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  • There Were 2003 Vibes at Wrigley Field This Weekend

    Matt Trueblood

    Every season is its own entity. We shouldn't spend all our time comparing the present to the past, or situating each moment in the context of other ones. Yet, the lifeblood of the game is its history, and we understand baseball better when we let ourselves appreciate the connections between one season, one series, one generation and another.

    Image courtesy of © David Banks-USA TODAY Sports

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    After the sweep of the Pirates that fully restored the Cubs to contention in the underwhelming NL Central. Wrigley Field filled up for the weekend series against the Orioles. The holiday helped, and so did the fact that Baltimore fans travel well in both numbers and enthusiasm, but the environment had much to do with the fact that the Cubs are still relevant. It was reminiscent, to fans of a certain age, of another interleague series in June, 20 years ago.

    The 2003 Cubs started hotter than the 2023 edition has, but their division was a bit more competitive, too. When the schedule brought the mighty Yankees to town on the second weekend in June, the team was leading the Central, but far from being the heavy favorites. Excitement abounded, but it was a nervous excitement. There was the specter of Sammy Sosa's corked bat to worry about, but there was also a certain level of worry that the Bronx Bombers would come in and make clear that the would-be contending Cubs weren't really up to that standard.

    New York did win the opener on Friday in that series, but that would be the high point of the weekend for them. On Saturday, with Roger Clemens going for his 300th career win, the Cubs spoiled the party. The Yanks led 1-0 at the seventh-inning stretch, but after a Sammy Sosa single and a Moises Alou walk, Joe Torre lifted Clemens in favor of Juan Acevedo. On Acevedo's first pitch, Eric Karros cracked a three-run home run, giving the Cubs a lead they would not relinquish. The following half-inning, with the bases loaded and two outs, Mike Remlinger struck out Jason Giambi for the first of two times in the series, helping Chicago lock down the win for Kerry Wood, who struck out 11. 

    The next night, on ESPN's Sunday Night Baseball, the Cubs won again, snuffing out a ninth-inning visitor rally when Joe Borowski picked off pinch-runner Charles Gipson, who represented the tying run with two outs. It was the first landmark of a near-magical season. It was surprising confirmation that the Cubs were legitimate, even if they also had obvious flaws.

    As it turned out, this weekend's series against Baltimore was a similar statement. The Orioles came in as one of the best and most celebrated teams in baseball, and there was every reason to fear that they would thump the Cubs. Instead, the Cubs showed that they can play even with great teams, just as they did against the Rays last month.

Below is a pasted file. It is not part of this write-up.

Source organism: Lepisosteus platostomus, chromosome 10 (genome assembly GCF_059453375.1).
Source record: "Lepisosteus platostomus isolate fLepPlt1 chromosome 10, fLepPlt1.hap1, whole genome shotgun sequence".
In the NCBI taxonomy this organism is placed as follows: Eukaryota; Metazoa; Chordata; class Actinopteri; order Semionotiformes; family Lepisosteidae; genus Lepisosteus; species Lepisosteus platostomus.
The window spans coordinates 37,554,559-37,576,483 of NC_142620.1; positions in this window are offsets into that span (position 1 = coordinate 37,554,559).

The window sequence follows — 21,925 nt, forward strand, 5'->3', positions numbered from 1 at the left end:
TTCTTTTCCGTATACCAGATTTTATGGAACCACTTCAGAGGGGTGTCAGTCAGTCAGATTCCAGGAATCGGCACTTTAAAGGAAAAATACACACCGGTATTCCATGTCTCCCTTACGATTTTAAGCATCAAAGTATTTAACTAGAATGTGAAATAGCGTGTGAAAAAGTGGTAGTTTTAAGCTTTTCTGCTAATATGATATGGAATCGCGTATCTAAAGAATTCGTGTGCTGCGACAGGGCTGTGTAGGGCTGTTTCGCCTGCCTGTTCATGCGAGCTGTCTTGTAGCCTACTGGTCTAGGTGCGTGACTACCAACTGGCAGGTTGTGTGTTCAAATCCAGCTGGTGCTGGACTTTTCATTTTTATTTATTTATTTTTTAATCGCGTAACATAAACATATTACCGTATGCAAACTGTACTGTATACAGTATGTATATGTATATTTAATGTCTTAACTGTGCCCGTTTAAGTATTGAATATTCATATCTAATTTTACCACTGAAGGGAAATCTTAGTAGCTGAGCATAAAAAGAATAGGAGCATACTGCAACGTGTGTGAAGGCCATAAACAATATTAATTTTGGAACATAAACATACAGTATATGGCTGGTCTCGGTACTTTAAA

Parallels run even deeper. The return of Cody Bellinger brought clarity to the team's first-base situation, after two-plus months of uncertainty. In 2003, a collision between Wood and Hee-Seop Choi delivered a similar (although sad and scary) resolution. Choi was concussed, and would never be the same hitter he'd been to that point in the season. Karros, therefore, became the everyday first baseman. Furthermore, just as Remlinger and Borowski began to cement their credentials as sufficient backend relievers in that series, the Cubs got affirming performances from Julian Merryweather, Mark Leiter, Jr., and Adbert Alzolay during this one. Although they won the last two 20 years ago and the first two this time, the outcome and the galvanic feeling is the same.

    None of that means that the 2023 Cubs are exactly like the 2003 team. There are plenty of salient differences. The similarities have begun to accumulate, though, from the strength of the starting rotation to the fact that the race is shaping up to be more than two teams fighting for just one playoff berth. It also looks like the team's offensive weak link will be the same as that one's: third base. In 2003, GM Jim Hendry addressed that weakness by trading for Aramis Ramirez. This season, if the Cubs are going to make a midseason lineup upgrade, it almost has to come at the same position. 

    Maybe the Rockies, finally ready to reckon with the long road they face back to relevance, will be willing to trade Ryan McMahon. He'd be the long-term acquisition to truly match the Ramirez trade. Former Cubs prospect Jeimer Candelario is having a good bounceback season with the Nationals, and figures to be available as a short-term fix. Either way, though, and even if the team doesn't elect to be as aggressive in July as that one was, this weekend served notice that this team, like that one, marks an overdue return to serious playoff consideration for a franchise that had been adrift over the previous few campaigns.


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